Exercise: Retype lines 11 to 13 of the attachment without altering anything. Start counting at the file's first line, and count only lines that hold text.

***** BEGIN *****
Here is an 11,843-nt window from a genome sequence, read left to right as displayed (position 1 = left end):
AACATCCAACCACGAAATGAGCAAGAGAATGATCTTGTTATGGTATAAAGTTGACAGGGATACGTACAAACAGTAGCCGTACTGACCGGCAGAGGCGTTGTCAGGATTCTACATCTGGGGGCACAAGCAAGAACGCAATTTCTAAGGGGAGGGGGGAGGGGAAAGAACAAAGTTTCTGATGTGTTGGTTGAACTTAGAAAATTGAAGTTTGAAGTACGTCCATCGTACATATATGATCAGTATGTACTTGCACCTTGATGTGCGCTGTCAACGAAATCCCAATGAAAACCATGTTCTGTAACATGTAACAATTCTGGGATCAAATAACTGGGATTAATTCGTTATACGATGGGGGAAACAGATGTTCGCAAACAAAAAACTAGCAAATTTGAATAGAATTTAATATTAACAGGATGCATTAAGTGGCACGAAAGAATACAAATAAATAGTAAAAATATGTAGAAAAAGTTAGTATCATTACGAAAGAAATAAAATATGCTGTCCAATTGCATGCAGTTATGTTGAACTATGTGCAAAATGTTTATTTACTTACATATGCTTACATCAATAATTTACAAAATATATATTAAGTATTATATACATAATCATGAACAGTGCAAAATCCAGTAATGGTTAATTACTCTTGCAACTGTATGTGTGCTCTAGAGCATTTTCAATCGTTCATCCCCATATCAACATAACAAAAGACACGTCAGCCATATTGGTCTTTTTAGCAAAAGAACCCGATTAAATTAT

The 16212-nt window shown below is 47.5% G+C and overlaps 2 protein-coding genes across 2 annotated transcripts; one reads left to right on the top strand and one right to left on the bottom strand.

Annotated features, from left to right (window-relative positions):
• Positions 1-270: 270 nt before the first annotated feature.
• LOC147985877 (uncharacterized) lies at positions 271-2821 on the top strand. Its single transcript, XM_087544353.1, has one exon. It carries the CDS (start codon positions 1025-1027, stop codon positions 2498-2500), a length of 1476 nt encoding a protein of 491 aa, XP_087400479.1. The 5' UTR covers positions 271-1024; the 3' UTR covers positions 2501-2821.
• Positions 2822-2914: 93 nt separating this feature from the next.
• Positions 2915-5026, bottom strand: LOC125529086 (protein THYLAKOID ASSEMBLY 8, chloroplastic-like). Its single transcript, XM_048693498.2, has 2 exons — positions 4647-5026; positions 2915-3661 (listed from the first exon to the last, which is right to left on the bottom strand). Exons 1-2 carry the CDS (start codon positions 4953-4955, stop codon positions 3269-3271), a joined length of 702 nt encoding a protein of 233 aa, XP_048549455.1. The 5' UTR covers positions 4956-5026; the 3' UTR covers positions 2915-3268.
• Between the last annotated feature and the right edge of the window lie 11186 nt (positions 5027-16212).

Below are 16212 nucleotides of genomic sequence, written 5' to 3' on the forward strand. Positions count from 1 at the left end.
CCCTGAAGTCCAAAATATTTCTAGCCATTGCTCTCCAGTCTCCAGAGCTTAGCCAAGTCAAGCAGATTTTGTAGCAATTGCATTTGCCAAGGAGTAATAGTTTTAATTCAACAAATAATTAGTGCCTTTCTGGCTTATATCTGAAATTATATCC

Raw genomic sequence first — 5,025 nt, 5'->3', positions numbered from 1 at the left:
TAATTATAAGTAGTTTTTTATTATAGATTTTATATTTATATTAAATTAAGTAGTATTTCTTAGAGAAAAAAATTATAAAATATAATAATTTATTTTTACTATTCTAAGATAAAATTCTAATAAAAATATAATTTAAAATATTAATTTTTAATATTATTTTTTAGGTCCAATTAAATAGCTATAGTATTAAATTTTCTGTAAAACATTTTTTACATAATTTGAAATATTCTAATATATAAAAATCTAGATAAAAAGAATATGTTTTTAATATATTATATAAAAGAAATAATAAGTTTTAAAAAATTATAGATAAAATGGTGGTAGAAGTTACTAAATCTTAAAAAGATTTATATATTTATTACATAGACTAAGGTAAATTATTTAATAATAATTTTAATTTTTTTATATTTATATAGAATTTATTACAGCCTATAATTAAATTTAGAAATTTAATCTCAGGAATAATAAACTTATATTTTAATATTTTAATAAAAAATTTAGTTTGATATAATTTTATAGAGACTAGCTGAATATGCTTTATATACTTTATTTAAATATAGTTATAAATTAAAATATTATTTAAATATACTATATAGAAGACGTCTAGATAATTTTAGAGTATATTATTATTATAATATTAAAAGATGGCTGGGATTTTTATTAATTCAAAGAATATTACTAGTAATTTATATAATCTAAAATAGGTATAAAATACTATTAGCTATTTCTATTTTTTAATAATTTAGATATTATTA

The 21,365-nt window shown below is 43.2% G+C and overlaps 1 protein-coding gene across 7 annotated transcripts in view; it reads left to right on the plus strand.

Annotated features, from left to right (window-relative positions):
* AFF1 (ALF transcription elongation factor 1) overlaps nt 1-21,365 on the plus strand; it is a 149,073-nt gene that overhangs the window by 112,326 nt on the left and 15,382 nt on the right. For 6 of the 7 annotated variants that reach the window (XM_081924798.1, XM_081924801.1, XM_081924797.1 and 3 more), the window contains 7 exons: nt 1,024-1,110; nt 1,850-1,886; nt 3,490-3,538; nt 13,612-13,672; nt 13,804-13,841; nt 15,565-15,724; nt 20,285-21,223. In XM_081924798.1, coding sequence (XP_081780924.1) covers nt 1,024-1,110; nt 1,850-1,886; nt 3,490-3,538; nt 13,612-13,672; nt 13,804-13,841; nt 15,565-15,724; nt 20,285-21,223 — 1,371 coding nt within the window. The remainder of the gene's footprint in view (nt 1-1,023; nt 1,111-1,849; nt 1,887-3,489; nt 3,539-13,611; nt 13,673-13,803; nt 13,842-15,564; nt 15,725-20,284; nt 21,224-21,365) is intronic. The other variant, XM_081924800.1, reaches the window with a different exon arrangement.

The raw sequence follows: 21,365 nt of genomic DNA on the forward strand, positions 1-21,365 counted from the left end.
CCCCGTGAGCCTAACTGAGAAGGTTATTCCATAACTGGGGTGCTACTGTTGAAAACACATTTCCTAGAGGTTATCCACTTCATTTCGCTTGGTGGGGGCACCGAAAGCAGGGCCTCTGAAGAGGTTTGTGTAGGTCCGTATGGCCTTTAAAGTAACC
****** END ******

CCCTGAAGTCCAAAATATTTCTAGCCATTGCTCTCCAGTCTCCAGAGCTTAGCCAAGTCAAGCAGATTTTGTAGCAATTGCATTTGCCAAGGAGTAATAGTTTTAATTCAACAAATAATTAGTGCCTTTCTGGCTTATATCTGAAATTATATCC

Raw genomic sequence first — 5,025 nt, 5'->3', positions numbered from 1 at the left:
TAATTATAAGTAGTTTTTTATTATAGATTTTATATTTATATTAAATTAAGTAGTATTTCTTAGAGAAAAAAATTATAAAATATAATAATTTATTTTTACTATTCTAAGATAAAATTCTAATAAAAATATAATTTAAAATATTAATTTTTAATATTATTTTTTAGGTCCAATTAAATAGCTATAGTATTAAATTTTCTGTAAAACATTTTTTACATAATTTGAAATATTCTAATATATAAAAATCTAGATAAAAAGAATATGTTTTTAATATATTATATAAAAGAAATAATAAGTTTTAAAAAATTATAGATAAAATGGTGGTAGAAGTTACTAAATCTTAAAAAGATTTATATATTTATTACATAGACTAAGGTAAATTATTTAATAATAATTTTAATTTTTTTATATTTATATAGAATTTATTACAGCCTATAATTAAATTTAGAAATTTAATCTCAGGAATAATAAACTTATATTTTAATATTTTAATAAAAAATTTAGTTTGATATAATTTTATAGAGACTAGCTGAATATGCTTTATATACTTTATTTAAATATAGTTATAAATTAAAATATTATTTAAATATACTATATAGAAGACGTCTAGATAATTTTAGAGTATATTATTATTATAATATTAAAAGATGGCTGGGATTTTTATTAATTCAAAGAATATTACTAGTAATTTATATAATCTAAAATAGGTATAAAATACTATTAGCTATTTCTATTTTTTAATAATTTAGATATTATTA